’s neighboring list are in acceptable zone, and others’ SINRs are in comfortable zone. The FBS will keep its transmit power unchanged, and then every user achieves a stable SINR.
m
^{2}
, the center of which is at a distance of 400
m
to the MBS, as shown in
Fig. 5
. MUEs are located in this area randomly, with
N
(
N
=10,15,20,25) cochannel femtocells. FUEs are within the range of 5-10
m
from their FBSs randomly. Other important simulation parameters are shown in
Table 1
.
Testing region
Simulation parameters
K
, because every femtocell has 1/
K
of time resource to transmit. Hence, the average capacity is expressed as
C
=
log
_{2}
(1+
γ_{i}
).
Fig. 6
shows the average capacity of femtocells with different clusters number
K
. With the same
K
, the average capacity decreases as the number of femtocells increases. This is reasonable, as the increase of the number of femtocells results in the increase of aggregated interference to FUEs. Besides, for different femtocell deployment densities, different optimal clusters numbers can be determined in terms of average capacity. In the figure, we can clearly see that the cluster number
K
with maximum average capacity under femtocell numbers 10, 15, 20, 25 are 3, 3, 4, 5, respectively. The reason is that though clustering reduces the co-tier interference, it also wastes the time resource. That is, when the gain of clustering is less than the loss of time resource, clustering cannot improve the average capacity. So, a tradeoff between them is necessary. The results verify the validity of Theorem 1 and its Corollaries. It is also shown that the superiority of clustering is obvious relative to the scheme without clustering in high femtocells density in terms of average capacity. And the advantage becomes large as the number of femtocells increases. The reason why the average capacity without clustering is larger than that of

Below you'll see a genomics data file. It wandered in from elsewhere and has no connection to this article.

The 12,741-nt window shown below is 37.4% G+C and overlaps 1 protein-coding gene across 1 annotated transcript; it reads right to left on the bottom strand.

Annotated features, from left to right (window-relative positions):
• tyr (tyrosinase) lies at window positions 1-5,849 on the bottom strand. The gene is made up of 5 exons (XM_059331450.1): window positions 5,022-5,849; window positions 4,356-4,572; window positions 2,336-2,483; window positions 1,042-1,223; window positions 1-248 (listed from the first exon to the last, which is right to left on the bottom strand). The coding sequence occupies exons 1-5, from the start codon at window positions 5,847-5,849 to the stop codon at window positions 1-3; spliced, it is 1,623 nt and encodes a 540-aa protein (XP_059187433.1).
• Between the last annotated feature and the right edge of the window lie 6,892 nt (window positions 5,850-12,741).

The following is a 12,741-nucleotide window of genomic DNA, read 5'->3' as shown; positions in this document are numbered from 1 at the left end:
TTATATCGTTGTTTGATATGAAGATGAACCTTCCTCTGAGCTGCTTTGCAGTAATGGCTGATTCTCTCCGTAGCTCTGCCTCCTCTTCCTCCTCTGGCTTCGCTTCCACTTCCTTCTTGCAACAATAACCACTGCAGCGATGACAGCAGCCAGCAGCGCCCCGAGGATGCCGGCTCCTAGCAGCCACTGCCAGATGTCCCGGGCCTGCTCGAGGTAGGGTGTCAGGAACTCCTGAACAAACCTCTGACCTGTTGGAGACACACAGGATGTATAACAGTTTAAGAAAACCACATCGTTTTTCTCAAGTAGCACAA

K
=3 and 4 with
N
=10 is that the loss of less transmission time is larger than the gain of less interference brought by clustering as explained above.
Average capacity versus femtocell numbers
Convergence of SINR
Five algorithms
Firstly, we define the successful transmission ratio as:
successful transmission ratio=
Fig. 8
shows the successful transmission ratio of FUEs with different algorithms. The successful transmission ratio of proposed algorithm is obviously better than the others, especially in high femtocell deployment density. We can see when femtocells number
N
=25 and clusters number
K
=3, there is more than 30% improvement in successful transmission ratio of CPC relative to that with SPC or CFP. The reason is that the proposed algorithm can adjust transmit power adaptively based on its neighbors’ SINR state in real-time. In addition, the more is the clusters number, the larger is the successful transmission ratio. From the figure, we can see that the successful transmission ratio of
K
=5 is larger than that of
K
=3 and 4, respectively. And all the femtocells can transmit successfully when
K
=5. The reason is obvious. With the increasing of clusters number, the femtocells number in one cluster is reduced and the distance between femtocells in the same cluster is increased. Then, the co-channel interference is reduced considerably. However, this improvement is at the cost of reducing the duration of one transmission slot. Please note that in the schemes of baseline 1 and 2, the spectrum is divided into three subchannels equally. Compared with baseline 1 and 2, clustering can increase the successful transmission ratio of femtocell users when the number of clusters equals that of subchannels. That’s because the clustering maximizes the distance between femtocells using the same resources, while baseline 1 selects subchannels selfishly without considering interference to other femtocells and baseline 2 can’t guarantee the distance between femtocells using the same resource to be maximized because of taking into account its neighbors spectrum allocation only.